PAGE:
Prohibitive Tariff

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Prohibitive Tariff

A tariff so high that it makes an import prohibitively expensive. A prohibitive tariff discourages importers from bringing goods into the country in the first place because they will be difficult to sell. For example, a country may levy a 900% tariff on a good that it wishes to keep out.
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Billed upon his peaceful death at home in 1890 as the "King of the Smugglers," Lawrence was a confidant of Boss Tweed, a cousin to the poet whose verse is inscribed inside the pedestal of the Statue of Liberty, and an importer of much of the fine silk brought into the country in defiance of America's prohibitive tariffs.
I would propose that the operators concentrate on providing value-added services that would be enhanced by roaming rather than imposing prohibitive tariffs that discourage roaming.
For the next 20 years we will be tying down consumers to prohibitive tariffs," DISY MP Lefteris Christoforou said.
According to Robb, This agreement is particularly strong for Australian farmers, by eliminating prohibitive tariffs greater than 550 per cent in some cases with gains across beef, sugar, dairy, wheat, wine, horticulture and seafood.
These are prohibitive tariffs," said Ivan Hodac, ACEA's secretary general.
Europe's car makers blame prohibitive tariffs as well as local taxes, which in total could amount to as much as 100% of the price of an imported car.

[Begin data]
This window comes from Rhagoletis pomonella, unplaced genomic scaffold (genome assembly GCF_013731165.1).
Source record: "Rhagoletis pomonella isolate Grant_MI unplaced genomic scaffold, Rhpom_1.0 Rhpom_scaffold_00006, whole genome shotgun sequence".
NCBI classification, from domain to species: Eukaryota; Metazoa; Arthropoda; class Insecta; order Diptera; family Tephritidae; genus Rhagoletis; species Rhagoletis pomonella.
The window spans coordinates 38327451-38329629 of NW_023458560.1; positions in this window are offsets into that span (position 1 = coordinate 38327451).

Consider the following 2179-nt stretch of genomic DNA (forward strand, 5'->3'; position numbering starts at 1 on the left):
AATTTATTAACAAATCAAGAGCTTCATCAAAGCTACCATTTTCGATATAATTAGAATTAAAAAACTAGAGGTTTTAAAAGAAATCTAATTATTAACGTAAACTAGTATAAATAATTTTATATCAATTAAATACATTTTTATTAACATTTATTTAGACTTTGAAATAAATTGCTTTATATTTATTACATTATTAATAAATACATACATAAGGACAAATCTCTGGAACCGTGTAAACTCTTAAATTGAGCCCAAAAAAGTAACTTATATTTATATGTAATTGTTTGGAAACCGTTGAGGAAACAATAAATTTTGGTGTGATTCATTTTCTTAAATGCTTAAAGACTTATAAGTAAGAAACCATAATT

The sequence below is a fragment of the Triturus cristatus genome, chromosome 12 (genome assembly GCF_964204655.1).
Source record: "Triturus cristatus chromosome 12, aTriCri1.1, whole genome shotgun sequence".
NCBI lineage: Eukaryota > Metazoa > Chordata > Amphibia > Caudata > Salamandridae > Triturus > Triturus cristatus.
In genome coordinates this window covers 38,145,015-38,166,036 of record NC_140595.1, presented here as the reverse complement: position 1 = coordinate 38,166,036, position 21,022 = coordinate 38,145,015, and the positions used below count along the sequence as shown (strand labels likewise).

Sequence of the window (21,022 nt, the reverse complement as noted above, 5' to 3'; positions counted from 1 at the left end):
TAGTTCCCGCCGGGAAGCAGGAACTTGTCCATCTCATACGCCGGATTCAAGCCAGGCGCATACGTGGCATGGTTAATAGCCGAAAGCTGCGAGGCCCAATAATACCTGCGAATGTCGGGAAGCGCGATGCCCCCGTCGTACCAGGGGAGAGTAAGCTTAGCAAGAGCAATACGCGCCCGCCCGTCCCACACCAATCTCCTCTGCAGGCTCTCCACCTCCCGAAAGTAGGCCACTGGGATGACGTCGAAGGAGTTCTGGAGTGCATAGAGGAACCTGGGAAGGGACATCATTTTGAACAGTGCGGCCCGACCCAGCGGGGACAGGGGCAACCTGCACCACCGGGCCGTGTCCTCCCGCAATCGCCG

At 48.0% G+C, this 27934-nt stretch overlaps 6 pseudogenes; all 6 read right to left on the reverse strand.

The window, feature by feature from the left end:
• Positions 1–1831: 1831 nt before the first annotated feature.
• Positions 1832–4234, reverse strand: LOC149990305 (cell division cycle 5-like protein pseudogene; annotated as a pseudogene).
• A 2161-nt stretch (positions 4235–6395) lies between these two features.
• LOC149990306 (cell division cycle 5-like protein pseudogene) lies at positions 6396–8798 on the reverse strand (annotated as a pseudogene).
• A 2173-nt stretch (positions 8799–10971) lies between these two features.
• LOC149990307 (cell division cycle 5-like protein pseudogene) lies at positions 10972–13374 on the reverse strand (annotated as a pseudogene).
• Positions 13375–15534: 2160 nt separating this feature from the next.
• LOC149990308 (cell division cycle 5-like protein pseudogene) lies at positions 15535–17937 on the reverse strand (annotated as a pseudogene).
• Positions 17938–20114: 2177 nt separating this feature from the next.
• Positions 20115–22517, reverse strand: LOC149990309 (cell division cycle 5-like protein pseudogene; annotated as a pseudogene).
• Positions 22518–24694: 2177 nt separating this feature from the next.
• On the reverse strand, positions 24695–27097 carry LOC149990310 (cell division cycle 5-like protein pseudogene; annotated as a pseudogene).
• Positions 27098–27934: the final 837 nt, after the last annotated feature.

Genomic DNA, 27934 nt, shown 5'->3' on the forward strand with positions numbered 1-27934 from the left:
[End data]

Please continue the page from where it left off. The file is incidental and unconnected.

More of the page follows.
We are launching an African free trade initiative to help break through trade barriers such as bureaucracy and prohibitive tariffs.
But it remains one of the least integrated regions in the world, with intra-regional trade still hamstrung by prohibitive tariffs and duties, cumbersome border regulations and other restrictions.
On the contrary, the initial steps of trade policy reform, often involving the reduction of prohibitive tariffs and tariffication of quotas, may even lead to an increase in trade tax revenues [Ebrill et al.
In 1982, Mexico's immediate response to the debt crisis was to drastically slash imports, building a protective fortress through stringent import quotas and prohibitive tariffs.
And should a non-European Union olive oil producer overcome this competitive disadvantage and try to export into an EU country, it still faces prohibitive tariffs not levied on its European competitors.
Protectionist Brazil and Argentina tolerated the growth of this contraband capital where their citizens could evade prohibitive tariffs on imports openly hauled across the bridges spanning the river Parana.